Nintendo is used to surprising people with its hardware designs. But even for the company responsible for weird devices like the Virtual Boy and the Wii U, today's announcement of the 2DS handheld came as a shock. It's a cheaper device, priced at $129.99, and it moves away from the DS line's iconic clamshell look with a solid, flat design. It's a device for people who want to play Pokemon and Super Mario but don't want to spend too much — it could be ideal for parents to give their young ones, and will make a good stocking stuffer come the holidays. What it won't do is expand the company's shrinking audience of core gamers. Given its recent struggles, Nintendo could use a short-term win. And while the 2DS might provide that, it's not the long-term savior the company needs.

After years of dominating the handheld market with its Game Boy and DS lines, Nintendo has now suffered an annual operating loss for two straight years. The ever-struggling Wii U is a big part of that, but so is the dwindling market for traditional handhelds, which is being cannibalized by smartphones and tablets (a market Nintendo doesn't seem likely to enter anytime soon). Despite selling 13.95 million 3DS units in 2012, Nintendo called the sales results "weaker than expected." Clearly something needs to change, whether it's adding more functionality to a device like the 3DS or offering Nintendo franchises on hardware like an iPad or smartphone. The 2DS, meanwhile, doesn't address these issues at all.

"Strategically Nintendo has not changed."

"Strategically Nintendo has not changed," says Avi Greengart, research director at Current Analysis. "They maintain that owning the entire value chain is crucial to providing the kind of gameplay experiences that they want to sell. A new DS product is certainly an affirmation of that strategy, but I don't see it really being different than anything they've done in the past."

And as Polygon's Chris Plante explains, it's also a somewhat confusing device. It's called the 2DS, yet you don't go to the store to pick up 2DS games; instead, it can play the library from both the 3DS and the original DS. That's a lot of games, but like the Wii U, the device's branding could be problematic. "Today we get the Nintendo 2DS," writes Plante, "a video game system that doesn't have any games of its own. Try explaining that to the average person." There's a sticker on the box that could alleviate this issue, but the potential for confusion is clear.

That said, these issues don't necessarily mean that the 2DS won't find its audience. As Greengart notes, the 3DS saw a sizeable jump in sales after its most recent price cut, and the 2DS could create a similar — if brief — boost to the handheld line. "It's quite clear that this is a highly price-dependent purchase," says Greengart, "especially for parents buying for small children." When compared to a tablet or even a PlayStation Vita, which recently had its price cut to $199.99, the 2DS is a nice and affordable option — provided buyers aren't turned off by the curious new form factor.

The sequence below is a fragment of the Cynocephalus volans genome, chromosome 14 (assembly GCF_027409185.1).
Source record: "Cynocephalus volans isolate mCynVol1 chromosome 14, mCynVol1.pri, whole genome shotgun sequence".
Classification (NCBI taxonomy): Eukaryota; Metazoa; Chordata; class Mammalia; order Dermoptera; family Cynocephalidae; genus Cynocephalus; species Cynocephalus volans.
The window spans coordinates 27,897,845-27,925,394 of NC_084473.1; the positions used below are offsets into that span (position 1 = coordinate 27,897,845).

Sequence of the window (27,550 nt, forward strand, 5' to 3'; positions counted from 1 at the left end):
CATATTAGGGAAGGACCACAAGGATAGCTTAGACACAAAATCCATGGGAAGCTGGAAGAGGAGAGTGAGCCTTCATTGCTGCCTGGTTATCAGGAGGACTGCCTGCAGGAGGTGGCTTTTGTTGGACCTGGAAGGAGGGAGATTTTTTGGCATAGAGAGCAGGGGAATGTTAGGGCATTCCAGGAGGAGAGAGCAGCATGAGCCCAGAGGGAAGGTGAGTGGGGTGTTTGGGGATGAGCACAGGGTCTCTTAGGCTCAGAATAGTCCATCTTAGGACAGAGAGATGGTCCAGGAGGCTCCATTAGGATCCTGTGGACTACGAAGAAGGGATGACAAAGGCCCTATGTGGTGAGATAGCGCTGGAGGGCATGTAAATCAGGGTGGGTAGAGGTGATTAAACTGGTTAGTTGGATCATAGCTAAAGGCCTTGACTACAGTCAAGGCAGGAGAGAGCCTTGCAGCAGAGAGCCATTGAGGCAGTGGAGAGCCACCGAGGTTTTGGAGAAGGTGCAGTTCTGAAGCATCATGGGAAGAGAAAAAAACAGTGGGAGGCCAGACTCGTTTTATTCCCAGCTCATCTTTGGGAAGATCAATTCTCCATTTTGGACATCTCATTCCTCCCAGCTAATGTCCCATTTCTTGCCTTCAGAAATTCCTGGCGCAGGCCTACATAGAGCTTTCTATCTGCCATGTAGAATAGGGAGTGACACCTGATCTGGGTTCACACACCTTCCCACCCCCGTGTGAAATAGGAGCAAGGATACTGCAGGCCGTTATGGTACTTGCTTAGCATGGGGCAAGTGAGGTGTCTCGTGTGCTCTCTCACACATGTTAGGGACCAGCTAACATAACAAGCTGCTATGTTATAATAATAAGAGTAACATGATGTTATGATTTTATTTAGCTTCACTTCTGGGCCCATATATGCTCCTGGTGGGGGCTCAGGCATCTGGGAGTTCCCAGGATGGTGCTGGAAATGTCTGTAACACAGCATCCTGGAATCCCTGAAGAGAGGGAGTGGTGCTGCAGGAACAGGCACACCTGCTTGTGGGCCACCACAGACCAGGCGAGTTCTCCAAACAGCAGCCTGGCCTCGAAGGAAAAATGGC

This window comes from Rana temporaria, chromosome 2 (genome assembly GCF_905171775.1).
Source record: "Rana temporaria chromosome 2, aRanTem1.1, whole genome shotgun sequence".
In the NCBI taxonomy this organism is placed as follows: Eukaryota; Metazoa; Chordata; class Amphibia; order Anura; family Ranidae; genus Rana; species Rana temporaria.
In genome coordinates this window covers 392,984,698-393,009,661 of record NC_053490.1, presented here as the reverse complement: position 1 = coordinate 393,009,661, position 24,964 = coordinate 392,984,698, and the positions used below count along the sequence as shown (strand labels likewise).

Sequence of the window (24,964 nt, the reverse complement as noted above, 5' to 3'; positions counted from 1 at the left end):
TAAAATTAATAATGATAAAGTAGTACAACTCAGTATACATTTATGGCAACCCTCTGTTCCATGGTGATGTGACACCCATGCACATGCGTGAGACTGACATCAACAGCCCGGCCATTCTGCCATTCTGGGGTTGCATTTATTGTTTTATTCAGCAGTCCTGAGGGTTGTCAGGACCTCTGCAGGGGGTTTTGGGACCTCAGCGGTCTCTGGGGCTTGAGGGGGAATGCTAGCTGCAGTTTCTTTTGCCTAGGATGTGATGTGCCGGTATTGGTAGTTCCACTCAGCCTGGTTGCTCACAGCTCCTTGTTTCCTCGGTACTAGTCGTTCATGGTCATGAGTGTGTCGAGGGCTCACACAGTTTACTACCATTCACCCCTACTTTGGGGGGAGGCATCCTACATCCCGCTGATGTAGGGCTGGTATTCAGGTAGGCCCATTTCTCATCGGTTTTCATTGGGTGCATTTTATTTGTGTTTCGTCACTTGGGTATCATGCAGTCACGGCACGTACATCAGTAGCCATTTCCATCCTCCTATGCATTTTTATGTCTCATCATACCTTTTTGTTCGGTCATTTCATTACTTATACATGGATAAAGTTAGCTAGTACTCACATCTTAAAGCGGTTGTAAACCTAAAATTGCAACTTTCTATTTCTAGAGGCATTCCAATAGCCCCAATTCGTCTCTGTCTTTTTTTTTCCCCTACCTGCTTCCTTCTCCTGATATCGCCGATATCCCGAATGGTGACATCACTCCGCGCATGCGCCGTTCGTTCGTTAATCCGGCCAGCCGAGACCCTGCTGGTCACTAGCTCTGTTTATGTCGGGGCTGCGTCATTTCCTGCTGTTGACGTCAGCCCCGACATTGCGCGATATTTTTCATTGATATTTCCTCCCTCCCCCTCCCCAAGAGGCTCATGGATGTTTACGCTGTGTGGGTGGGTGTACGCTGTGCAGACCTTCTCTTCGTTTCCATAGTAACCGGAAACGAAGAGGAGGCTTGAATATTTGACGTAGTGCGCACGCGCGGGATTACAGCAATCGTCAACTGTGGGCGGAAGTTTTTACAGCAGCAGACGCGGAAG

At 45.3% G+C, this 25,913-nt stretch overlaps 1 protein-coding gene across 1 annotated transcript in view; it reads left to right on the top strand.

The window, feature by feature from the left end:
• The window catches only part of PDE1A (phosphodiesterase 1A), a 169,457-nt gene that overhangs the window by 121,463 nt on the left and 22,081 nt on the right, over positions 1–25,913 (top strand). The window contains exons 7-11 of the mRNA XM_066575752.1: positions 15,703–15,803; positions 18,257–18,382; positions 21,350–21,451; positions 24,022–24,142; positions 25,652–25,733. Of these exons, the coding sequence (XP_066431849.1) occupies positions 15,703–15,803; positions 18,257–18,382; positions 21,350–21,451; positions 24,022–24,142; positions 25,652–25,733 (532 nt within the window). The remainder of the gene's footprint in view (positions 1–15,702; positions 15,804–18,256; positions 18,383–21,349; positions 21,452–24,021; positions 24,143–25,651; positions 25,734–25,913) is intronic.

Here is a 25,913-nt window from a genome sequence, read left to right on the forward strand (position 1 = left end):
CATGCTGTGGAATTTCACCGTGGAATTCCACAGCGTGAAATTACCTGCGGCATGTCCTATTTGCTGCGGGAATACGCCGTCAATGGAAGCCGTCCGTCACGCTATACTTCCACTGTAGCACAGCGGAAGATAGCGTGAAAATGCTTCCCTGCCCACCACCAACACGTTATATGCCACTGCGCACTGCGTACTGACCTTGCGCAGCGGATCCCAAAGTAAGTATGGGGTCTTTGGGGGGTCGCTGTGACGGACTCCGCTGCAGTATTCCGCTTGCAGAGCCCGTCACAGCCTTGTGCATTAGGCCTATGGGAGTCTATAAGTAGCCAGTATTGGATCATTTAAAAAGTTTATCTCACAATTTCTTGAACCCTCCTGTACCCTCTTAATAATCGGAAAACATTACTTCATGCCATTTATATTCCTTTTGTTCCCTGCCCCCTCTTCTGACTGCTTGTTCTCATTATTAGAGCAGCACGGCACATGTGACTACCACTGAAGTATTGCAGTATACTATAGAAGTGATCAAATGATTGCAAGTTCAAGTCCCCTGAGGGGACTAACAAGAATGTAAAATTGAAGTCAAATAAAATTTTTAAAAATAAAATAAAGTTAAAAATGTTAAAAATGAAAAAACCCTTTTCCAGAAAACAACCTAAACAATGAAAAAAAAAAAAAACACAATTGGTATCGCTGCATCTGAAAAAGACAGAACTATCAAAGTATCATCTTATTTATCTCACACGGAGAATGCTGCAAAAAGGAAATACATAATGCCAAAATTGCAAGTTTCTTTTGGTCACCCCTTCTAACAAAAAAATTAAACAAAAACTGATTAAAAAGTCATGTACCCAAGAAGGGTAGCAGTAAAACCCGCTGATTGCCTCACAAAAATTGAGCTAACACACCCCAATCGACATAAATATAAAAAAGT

The 2DS doesn't expand the market so much as it reaches out to a few potential holdouts

While mobile devices have been moving away from clamshell-style designs for years now, the DS' shift away from the form feels strange. The original incarnation of the DS and its hinged design was great for keeping screens clean and scratch-free, though the hinge was prone to cracks. The 2DS, meanwhile, fixes one problem at the expense of the other — it's more solid, but leaves the screens exposed. The new look also just feels strange aesthetically. "The notion of going to a flat device in general is perfectly understandable," says Greengart. "But it still seems wrong."

But even if the 2DS achieves those early sales, likely buoyed by the upcoming holiday season, they won't last forever. When everyone who was holding out on a 3DS because of the price buys a 2DS, who is left? The market for traditional gaming handhelds isn't getting any bigger, and the 2DS doesn't expand the market so much as it reaches out to a few potential holdouts. Once those people buy a 2DS, Nintendo will be left right back where it was: saddled with a console and handheld dependent on the appeal of a few major franchises to sell. It's a strategy that worked in the past, but based on Nintendo's current financial predicament, it doesn't seem to be one that will work forever. And unfortunately for Nintendo, the 2DS doesn't change that at all.